Jameson, William (1815-1882) (DNB00)
JAMESON, WILLIAM (1815–1882), botanist, born at Leith in 1815, went to the high school at Edinburgh, and then proceeded to study medicine at the university, where his uncle, Robert Jameson [q. v.], occupied the chair of natural history during half a century. Having passed his examinations in 1838, he was appointed to the Bengal medical service, and on his arrival at Calcutta he was temporarily installed as curator of the museum of the Asiatic Society of Bengal. After serving at Cawnpore, in 1842 he was appointed superintendent of the Saharunpore garden, in succession to Dr. Hugh Falconer. He energetically advocated the cultivation of tea in British India, and under the patronage of the governor-general, Lord Dalhousie, he succeeded in procuring plants and distributing them in various parts of India. To his services the subsequent development of Indian tea-planting was largely due. He retired on 31 Dec. 1875, and came home, where he died 18 March 1882.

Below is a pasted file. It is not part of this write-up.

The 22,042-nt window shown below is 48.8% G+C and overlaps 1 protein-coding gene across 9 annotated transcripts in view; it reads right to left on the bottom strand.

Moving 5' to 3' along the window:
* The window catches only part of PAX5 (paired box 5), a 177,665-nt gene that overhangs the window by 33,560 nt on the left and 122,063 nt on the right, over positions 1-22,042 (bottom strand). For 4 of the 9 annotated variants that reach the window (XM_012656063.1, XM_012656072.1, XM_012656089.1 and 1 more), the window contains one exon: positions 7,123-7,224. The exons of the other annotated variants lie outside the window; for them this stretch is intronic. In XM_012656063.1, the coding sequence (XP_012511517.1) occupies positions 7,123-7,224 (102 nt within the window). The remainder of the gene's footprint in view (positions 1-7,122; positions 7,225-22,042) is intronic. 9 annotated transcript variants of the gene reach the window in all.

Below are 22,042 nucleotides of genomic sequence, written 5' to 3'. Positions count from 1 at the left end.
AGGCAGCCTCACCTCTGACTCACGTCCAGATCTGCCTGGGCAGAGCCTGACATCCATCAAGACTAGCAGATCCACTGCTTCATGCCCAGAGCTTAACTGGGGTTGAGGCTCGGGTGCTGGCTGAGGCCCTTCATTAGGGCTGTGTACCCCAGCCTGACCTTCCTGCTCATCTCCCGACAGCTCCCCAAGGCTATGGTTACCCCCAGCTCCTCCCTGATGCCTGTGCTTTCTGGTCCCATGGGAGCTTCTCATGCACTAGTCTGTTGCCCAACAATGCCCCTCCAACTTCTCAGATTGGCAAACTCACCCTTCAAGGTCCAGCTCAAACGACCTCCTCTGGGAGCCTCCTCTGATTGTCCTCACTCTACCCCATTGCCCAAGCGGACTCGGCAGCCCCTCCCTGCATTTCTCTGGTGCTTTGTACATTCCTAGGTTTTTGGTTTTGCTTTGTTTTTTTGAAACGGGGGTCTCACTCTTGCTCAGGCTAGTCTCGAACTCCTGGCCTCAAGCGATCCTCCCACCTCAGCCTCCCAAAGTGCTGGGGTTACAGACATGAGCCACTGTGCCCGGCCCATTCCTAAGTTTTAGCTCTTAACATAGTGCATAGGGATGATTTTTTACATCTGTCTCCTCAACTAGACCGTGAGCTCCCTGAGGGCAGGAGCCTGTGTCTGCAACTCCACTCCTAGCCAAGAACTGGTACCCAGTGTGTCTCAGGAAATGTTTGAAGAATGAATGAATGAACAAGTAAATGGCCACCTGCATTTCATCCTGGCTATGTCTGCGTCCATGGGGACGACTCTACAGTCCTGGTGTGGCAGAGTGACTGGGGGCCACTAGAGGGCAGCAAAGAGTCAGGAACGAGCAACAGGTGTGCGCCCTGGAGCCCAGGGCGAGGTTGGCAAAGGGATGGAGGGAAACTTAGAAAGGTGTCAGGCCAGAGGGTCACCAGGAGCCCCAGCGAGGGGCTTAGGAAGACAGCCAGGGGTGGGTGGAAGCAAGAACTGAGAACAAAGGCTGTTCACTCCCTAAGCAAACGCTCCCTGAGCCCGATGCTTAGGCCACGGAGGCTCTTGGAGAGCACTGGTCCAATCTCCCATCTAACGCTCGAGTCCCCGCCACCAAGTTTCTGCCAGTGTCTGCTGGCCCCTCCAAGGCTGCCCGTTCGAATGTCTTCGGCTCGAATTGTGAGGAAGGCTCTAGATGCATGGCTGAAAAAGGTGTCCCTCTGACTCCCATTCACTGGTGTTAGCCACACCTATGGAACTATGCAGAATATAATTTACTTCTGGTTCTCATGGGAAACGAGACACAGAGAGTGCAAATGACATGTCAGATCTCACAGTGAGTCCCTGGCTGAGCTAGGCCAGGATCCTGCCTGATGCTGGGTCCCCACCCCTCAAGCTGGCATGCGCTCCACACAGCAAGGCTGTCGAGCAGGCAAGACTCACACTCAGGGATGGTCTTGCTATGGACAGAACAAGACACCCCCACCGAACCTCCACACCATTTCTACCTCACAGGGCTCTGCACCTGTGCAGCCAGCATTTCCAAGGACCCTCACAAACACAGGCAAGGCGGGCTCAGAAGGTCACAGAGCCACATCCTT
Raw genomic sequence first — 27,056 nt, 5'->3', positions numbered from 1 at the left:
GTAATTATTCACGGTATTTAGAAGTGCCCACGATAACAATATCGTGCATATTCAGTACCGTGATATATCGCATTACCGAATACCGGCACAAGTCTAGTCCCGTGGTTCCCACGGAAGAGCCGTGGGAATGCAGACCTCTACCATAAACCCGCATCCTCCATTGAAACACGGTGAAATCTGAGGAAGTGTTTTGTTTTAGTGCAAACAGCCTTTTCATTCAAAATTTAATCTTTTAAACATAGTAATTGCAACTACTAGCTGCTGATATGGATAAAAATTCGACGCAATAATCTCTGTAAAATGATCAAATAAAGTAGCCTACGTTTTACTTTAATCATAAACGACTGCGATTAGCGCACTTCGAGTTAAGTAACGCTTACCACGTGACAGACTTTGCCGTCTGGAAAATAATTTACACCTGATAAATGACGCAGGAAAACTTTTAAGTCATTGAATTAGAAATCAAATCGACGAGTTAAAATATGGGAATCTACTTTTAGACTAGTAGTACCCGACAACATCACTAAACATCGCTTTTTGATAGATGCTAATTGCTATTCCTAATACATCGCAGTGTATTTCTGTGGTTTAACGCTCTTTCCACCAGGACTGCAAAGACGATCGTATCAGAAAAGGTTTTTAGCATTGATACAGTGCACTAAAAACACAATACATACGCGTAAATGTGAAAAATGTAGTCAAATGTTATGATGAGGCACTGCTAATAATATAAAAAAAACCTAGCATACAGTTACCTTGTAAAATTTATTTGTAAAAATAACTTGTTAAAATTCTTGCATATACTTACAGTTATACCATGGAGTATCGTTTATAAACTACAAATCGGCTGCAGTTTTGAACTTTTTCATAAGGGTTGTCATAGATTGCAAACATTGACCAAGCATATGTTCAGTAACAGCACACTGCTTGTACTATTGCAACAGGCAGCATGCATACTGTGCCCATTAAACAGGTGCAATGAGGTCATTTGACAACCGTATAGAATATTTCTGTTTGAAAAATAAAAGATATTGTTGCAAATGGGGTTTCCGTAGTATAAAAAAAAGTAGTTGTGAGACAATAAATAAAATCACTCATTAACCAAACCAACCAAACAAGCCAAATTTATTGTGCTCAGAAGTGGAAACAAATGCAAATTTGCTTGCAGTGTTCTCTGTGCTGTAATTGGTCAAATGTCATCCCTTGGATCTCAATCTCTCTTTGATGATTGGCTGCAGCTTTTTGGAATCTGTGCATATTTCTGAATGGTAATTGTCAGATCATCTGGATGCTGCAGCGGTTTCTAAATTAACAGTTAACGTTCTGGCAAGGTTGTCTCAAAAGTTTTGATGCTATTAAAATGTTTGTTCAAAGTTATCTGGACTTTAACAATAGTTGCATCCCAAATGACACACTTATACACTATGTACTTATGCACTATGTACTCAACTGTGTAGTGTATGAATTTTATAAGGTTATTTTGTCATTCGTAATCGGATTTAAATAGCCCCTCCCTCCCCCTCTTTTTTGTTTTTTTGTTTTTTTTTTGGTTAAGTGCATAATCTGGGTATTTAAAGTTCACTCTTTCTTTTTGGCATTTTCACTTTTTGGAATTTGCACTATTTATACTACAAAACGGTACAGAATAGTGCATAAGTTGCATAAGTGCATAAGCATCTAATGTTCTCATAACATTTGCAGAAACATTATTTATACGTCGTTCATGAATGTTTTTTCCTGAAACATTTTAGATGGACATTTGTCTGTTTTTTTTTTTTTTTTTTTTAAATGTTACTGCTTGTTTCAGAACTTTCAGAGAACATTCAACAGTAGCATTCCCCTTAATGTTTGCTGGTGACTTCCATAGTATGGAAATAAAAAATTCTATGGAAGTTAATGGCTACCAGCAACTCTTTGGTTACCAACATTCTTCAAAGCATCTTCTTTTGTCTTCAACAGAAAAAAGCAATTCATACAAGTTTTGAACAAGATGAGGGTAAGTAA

[Proc. Linn. Soc. 1882–3, p. 42; Proc. Bot. Soc. Edinb. xiv. (1882) 288–95.]